A Bakersfield, Calif., young woman, who said she was confronted by police at gunpoint after they somehow mistook her for a larger, bald black man suspected of threatening people with a machete at a nearby grocery store, has now filed a claim against the city, claiming that her civil rights were violated and that officers used excessive force when arresting her.
“What happened to me was vicious,” Tatyana Hargrove, 19, said during a news conference in Bakersfield, the Los Angeles Times reports. “It changed me very bad. My friends tell me I am different. I can’t talk about the story without crying. I hope and pray this doesn’t happen to anyone else.”
According to the report, the city has 45 days to respond to the claim before she can move forward with her lawsuit. However, Hargrove’s attorney, Neil Gehlawat, said that the force used on her was both unreasonable and excessive.
“We think that what happened to Tatyana is an injustice and it should have never happened,” Gehlawat said at a news conference.
Hargrove was arrested June 18 after Bakersfield police stopped her because somehow they apparently thought the slight young lady, standing 5 feet 2 inches tall and weighing in at a whopping 115 pounds, matched the description of a 25- to 30-year-old bald man with a goatee who stood about 5 feet 10 inches tall and weighed 170 pounds.
During the stop, Hargrove said that one officer pointed a gun at her, his gun drawn by the time he got out of his car, while another pointed out their K-9 dog to her. She said that an officer grabbed her by the wrist and neck and punched her before throwing her to the ground. At that point, she was bitten by the K-9 dog.
She added that one officer put his knee in her back and another knee on her head.
“I told him ‘I can’t breathe, I can’t breathe,’ and then I started yelling out, ‘Somebody help, somebody help me, they’re gonna kill me!’” she said.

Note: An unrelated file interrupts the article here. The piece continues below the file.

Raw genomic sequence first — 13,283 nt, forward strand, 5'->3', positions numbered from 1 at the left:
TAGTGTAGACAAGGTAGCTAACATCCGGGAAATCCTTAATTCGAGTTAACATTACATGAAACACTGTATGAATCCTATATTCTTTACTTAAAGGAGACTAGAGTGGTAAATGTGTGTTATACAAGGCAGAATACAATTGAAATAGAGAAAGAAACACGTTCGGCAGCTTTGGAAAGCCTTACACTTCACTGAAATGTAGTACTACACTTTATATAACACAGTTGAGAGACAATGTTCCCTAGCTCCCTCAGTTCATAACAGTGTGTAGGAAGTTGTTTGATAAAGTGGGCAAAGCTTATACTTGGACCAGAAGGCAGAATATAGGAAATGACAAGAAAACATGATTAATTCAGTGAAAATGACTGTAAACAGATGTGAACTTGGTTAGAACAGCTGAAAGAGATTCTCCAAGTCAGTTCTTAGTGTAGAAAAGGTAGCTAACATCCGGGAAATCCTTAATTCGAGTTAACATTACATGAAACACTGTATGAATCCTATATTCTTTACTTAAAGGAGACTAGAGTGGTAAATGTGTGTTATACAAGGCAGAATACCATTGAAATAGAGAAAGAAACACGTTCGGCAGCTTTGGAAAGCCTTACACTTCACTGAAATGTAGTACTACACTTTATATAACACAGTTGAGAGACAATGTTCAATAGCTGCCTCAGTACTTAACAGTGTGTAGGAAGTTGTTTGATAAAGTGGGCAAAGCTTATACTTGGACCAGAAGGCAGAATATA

Hargrove was ultimately arrested on suspicion of resisting an officer and assault on a peace officer, but then was never charged with a crime after Kern County District Attorney Lisa Green dismissed the case.
Officers refused to believe that Hargrove was a girl, even when she gave them her first name.
“‘Don’t lie to me; that’s a girl’s name. What is your name?’” Officer Christopher Moore asked, according to the claim.
“‘I’m a girl. I just don’t dress like one,’” Hargrove said she responded.
Hargrove was taken to the hospital after suffering puncture wounds from the dog bite, as well as cuts to her face, knee and thigh.
“At no point was Hargrove armed, and at no point did she pose any threat to the officers,” the claim indicates.
Hargrove’s lawyer, Gehlawat, said that Bakersfield Police Chief Lyle Martin has since called to apologize for the incident, but that that does little to change what happened to Hargrove. Gehlawat said he is hoping that the department will implement better training for officers, while Hargrove is just trying to piece her life back together.
“I think what’s troubling here is that there is this inclination to use force first,” Gehlawat said. “If they would have just talked to her, they would have realized she was a female.”
Read more at the Los Angeles Times.